Quotations!   K     

(in alphabetical order by author)

"In the arts, the critic is the only independent source of information. The rest is advertising." - Pauline Kael (1919-1991), U.S. film critic

"All our advertising is propaganda, of course, but it has become so much a part of our life, is so pervasive, that we just don't know what it is for." - Pauline Kael, I Lost It at the Movies (1965)

"Irresponsibility is part of the pleasure of all art; it is the part the schools cannot recognize." - Pauline Kael

"Art doesn't come in measured quantities: it's got to be too much or it's not enough." - Pauline Kael

"Protagonists are always loners, almost by definition. The big one to survive the war was the Bogart figure - the man with a code (moral, aesthetic, chivalrous) in a corrupt society. He had, so to speak, inside knowledge of the nature of the enemy. He was a sophisticated, urban version of the Westerner who, classically, knew both sides of the law and was tough enough to go his own way and yet, romantically, still do right. Brando represented a reaction against the post-war mania for security. As a protagonist, the Brando of the early fifties had no code, only his instincts. He was a development from the gangster leader and the outlaw. He was antisocial because he knew society was crap; he was a hero to youth because he was strong enough not to take the crap...There was no theory, no cant in his leadership. He didn't care about social position or a job or respectability, and because he didn't care he was a big man; for what is less attractive, what makes a man smaller, than his worrying about his status? Brando represented a contemporary version of the free American." - Pauline Kael, "Marlon Brando: An American Hero" (Atlantic Monthly, March 1966)

"The pretty little helicopters delivering the bloody casualties are a surreal image, all right, but part of the authentic surrealism of modern warfare." - Pauline Kael, "M*A*S*H Movie Review" (The New Yorker, Januaury 24, 1970)

"I think that we ought to read only the kind of books that wound and stab us." - Franz Kafka (1883-1924), "Letter to Oskar Pollack" (January 27, 1904); Czech writer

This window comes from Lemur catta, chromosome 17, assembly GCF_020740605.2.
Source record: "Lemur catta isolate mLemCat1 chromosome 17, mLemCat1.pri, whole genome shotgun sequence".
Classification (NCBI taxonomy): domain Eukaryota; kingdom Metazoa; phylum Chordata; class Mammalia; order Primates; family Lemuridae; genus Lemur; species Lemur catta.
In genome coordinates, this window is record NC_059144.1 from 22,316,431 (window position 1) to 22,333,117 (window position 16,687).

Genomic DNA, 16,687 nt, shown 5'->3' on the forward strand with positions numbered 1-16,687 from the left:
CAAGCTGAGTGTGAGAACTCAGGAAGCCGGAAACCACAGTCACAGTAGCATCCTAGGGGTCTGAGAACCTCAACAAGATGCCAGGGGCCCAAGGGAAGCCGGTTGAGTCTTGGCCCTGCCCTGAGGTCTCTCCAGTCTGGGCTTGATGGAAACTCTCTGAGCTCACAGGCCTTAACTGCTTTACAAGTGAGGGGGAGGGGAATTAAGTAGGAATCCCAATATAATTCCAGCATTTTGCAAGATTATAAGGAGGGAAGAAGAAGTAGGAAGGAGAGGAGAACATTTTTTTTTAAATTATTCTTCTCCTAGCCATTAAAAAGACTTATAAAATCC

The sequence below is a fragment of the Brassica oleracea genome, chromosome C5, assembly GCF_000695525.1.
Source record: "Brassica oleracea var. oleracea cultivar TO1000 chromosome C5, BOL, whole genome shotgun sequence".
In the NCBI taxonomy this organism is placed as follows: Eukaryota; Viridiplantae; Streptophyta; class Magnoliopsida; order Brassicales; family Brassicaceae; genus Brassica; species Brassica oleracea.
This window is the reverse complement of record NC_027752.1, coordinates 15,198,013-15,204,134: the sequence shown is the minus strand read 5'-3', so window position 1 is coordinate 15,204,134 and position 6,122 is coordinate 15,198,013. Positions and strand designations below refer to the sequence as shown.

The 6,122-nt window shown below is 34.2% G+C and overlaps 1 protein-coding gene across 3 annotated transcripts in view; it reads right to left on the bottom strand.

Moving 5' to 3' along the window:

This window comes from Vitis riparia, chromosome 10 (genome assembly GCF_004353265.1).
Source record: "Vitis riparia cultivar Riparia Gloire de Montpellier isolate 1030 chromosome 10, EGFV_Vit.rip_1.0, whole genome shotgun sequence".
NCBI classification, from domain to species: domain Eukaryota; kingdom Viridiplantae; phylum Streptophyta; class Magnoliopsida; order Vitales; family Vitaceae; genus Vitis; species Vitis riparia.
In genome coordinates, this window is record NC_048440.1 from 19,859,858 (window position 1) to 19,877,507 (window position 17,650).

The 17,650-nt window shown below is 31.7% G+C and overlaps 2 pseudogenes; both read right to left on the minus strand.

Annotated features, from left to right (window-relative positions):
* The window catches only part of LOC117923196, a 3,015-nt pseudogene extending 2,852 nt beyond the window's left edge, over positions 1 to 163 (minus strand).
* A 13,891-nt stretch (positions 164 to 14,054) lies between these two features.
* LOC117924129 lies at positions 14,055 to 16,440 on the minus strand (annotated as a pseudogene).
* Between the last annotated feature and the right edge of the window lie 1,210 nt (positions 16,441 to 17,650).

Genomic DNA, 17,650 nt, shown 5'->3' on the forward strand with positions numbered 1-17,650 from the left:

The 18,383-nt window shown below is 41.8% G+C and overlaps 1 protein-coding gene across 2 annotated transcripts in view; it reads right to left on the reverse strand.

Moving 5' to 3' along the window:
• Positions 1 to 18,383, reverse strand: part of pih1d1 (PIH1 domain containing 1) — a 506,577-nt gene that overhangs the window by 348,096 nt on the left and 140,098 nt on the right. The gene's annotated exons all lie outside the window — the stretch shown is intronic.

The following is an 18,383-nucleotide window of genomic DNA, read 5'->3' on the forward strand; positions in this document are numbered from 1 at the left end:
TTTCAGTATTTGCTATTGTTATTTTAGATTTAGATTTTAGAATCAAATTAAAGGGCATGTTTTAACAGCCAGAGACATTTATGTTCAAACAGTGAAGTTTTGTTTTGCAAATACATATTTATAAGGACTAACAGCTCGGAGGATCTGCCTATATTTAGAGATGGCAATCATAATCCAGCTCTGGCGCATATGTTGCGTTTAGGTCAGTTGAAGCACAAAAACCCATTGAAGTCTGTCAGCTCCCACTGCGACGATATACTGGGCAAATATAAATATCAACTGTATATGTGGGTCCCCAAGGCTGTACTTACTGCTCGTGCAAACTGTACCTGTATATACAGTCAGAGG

Frida Kahlo (1907-1954); Mexican painter

"Let me give you...the thesis of Paul Kennedy (The Rise and Fall of the Great Powers), a professor of history at Yale University. He says that empires rise and fall in three stages. Stage one is when you have a vibrant economy. Rome at the juncture of rivers. London at the juncture of seas. The U.S. at the juncture of two great oceans. A great seagoing economic power is stage one. Stage two is when that economic power becomes a military power. They don't want to trade with Carthage; they want to destroy Carthage. London doesn't want to trade with India; they want to dominate India. That's stage two. Stage three is when the military budget gets so big that it consumes the goose that laid the golden egg: the economy. It was the economy that made the empire possible. But the military gets so big that the whole empire implodes. That's what happened in the Soviet Union. We saw this fantastic implosion taking place because they consumed the goose that laid the golden egg. It's the same thing now with the U.S. I would say that we are in phase three. The U.S. is in phase three because of the size of our budget. Look at the fact that it is now eating up our seed corn. The top scientists don't work like Edison or Fulton did. They work building hydrogen warheads. So I think that we are definitely entering phase three, and that is what's causing the 'angry white males' to lash out at the most helpless sectors of our society, rather than recognizing that we are witnessing the aging of the empire. The empire is falling apart because the military is consuming its own seed corn, the economy." - Michio Kaku, "The Legacy of Nuclear Weapons" (Lumpen Magazine); Japanese-American nuclear physicist, writer, educator, activist